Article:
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Mike Lopresti | NCAA.com | March 20, 2018

For seniors, March is more than just madness -- it's about one last ride

March is a ticking clock, bringing the end to NCAA Tournament games, and careers. No wonder it’s the seniors who hear it the clearest.

“It’s no longer a want to win. It’s a need to win, to extend your life as a player,” Brad Stevens was saying. He coaches the Boston Celtics now, but he made his name at Butler, and he remembers.

Time for a senior tour.

March is about urgency.

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We are in the Duke locker room, and Grayson Allen is discussing his imminent end of the road as a Blue Devil.

“It’s definitely real. But what makes it more real in a senior is because I’ve felt it. I’ve felt two early exits from the tournament, so I know what that feeling is. I know what that feeling is to lose and your season to be over right there. For these freshmen, they don’t know what it’s like. It’s a feeling I don’t want to have again. Knowing that going in just kind of adds that extra want, that extra desire, that extra drive. Then on top of that, knowing that this really is it. There’s no more leaving or going to staying, I’m gone after this. I’d be really mad at myself if I didn’t leave it all out there.”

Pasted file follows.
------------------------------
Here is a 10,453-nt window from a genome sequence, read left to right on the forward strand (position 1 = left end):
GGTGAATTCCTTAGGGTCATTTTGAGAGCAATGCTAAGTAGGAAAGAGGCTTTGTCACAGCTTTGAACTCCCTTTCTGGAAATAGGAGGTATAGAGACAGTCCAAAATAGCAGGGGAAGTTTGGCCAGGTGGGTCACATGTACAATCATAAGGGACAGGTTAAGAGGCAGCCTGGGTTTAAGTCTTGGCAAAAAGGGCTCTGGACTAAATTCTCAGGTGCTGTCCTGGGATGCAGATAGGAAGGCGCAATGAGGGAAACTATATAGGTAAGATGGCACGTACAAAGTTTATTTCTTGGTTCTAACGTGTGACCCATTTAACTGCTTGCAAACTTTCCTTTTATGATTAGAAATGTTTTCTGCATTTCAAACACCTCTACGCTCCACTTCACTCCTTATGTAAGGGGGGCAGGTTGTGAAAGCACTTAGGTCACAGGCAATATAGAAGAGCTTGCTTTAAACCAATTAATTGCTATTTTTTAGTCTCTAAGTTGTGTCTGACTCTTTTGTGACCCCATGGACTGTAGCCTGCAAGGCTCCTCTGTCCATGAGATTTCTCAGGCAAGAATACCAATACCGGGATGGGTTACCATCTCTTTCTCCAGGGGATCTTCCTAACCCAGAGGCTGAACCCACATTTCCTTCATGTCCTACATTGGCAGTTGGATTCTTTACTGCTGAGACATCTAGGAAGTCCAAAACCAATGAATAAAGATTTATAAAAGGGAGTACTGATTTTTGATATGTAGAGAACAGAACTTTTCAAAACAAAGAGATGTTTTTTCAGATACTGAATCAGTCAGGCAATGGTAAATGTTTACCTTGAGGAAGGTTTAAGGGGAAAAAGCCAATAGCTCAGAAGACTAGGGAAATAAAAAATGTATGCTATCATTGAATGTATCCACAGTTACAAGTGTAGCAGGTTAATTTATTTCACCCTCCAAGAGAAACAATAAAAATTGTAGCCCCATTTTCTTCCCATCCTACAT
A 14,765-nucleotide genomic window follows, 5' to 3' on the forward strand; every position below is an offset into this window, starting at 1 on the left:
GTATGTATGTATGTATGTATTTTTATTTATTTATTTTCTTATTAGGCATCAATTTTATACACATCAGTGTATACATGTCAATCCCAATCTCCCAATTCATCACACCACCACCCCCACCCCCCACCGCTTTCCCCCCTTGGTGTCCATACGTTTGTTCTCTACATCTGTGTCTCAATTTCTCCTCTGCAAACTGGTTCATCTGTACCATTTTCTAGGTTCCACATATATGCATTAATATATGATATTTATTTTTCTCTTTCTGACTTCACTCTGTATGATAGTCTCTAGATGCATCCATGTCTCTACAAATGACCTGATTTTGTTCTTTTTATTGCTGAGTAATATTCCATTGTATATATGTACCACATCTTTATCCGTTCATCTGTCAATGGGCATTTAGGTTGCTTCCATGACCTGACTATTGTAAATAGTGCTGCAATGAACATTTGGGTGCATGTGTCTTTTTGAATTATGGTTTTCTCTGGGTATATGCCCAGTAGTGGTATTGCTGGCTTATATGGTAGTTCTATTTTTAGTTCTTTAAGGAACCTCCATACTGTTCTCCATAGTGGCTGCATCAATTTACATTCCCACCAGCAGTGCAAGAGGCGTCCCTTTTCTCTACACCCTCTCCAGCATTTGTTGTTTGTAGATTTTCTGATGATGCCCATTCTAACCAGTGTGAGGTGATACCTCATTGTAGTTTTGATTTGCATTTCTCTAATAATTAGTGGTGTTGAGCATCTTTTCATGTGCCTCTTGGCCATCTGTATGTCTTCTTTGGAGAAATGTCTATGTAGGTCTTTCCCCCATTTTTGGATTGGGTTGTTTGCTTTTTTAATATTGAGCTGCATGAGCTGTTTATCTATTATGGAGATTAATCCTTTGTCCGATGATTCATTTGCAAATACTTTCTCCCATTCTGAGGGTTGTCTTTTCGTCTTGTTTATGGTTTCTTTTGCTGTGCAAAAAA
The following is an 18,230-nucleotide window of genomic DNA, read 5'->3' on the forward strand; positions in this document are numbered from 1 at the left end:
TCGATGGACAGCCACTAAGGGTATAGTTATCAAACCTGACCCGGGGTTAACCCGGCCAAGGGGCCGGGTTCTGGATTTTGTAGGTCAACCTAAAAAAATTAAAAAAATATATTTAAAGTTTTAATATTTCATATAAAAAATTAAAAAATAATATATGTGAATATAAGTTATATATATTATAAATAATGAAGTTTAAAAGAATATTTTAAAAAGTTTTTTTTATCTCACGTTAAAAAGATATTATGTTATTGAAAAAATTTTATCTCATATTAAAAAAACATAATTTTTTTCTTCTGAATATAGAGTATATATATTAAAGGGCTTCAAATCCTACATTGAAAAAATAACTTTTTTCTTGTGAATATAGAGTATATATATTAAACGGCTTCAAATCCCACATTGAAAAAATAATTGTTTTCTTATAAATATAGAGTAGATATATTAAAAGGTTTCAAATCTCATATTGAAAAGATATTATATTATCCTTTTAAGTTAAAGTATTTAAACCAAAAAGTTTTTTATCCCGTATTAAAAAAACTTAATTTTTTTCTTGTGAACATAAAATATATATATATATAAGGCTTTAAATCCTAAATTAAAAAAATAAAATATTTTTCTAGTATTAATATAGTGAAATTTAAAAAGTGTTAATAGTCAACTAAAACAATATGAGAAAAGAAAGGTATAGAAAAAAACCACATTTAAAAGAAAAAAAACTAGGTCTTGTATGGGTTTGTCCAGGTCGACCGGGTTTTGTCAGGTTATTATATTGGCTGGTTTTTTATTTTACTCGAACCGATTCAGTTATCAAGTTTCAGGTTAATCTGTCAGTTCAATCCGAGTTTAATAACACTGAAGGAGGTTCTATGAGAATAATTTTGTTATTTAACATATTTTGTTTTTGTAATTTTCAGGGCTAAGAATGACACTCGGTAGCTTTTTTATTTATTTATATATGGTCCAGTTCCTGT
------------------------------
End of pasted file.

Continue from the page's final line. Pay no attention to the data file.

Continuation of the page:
We are outside the Texas Tech locker room, and Keenan Evans is discussing his plans for the month.

“One hundred percent complete urgency. I’m going to be on everybody, I’m going to be on the freshman like it’s their last time playing. I’m just trying to make the most of it.”

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March is about final opportunity.

We are in the Purdue locker room, where four senior starters have formed the core of the Boilermakers’ big season, including P.J. Thompson and Vincent Edwards.

Thompson: “Everyone knows it’s our last ride. But more importantly, this is the best team I’ve been on since I’ve been at Purdue. We know we get judged in the postseason, so we want to make a run. We’re playing for our seniors, and our young guys know that. But more importantly, we’re playing for Purdue.”

Edwards: “We’re all on the bench out there saying to one another, 'Are you excited? Are you excited?’ We’re all excited just to play and I think that’s what makes it good, when you’ve got a group of guys you came in with, and you’re going to leave with.”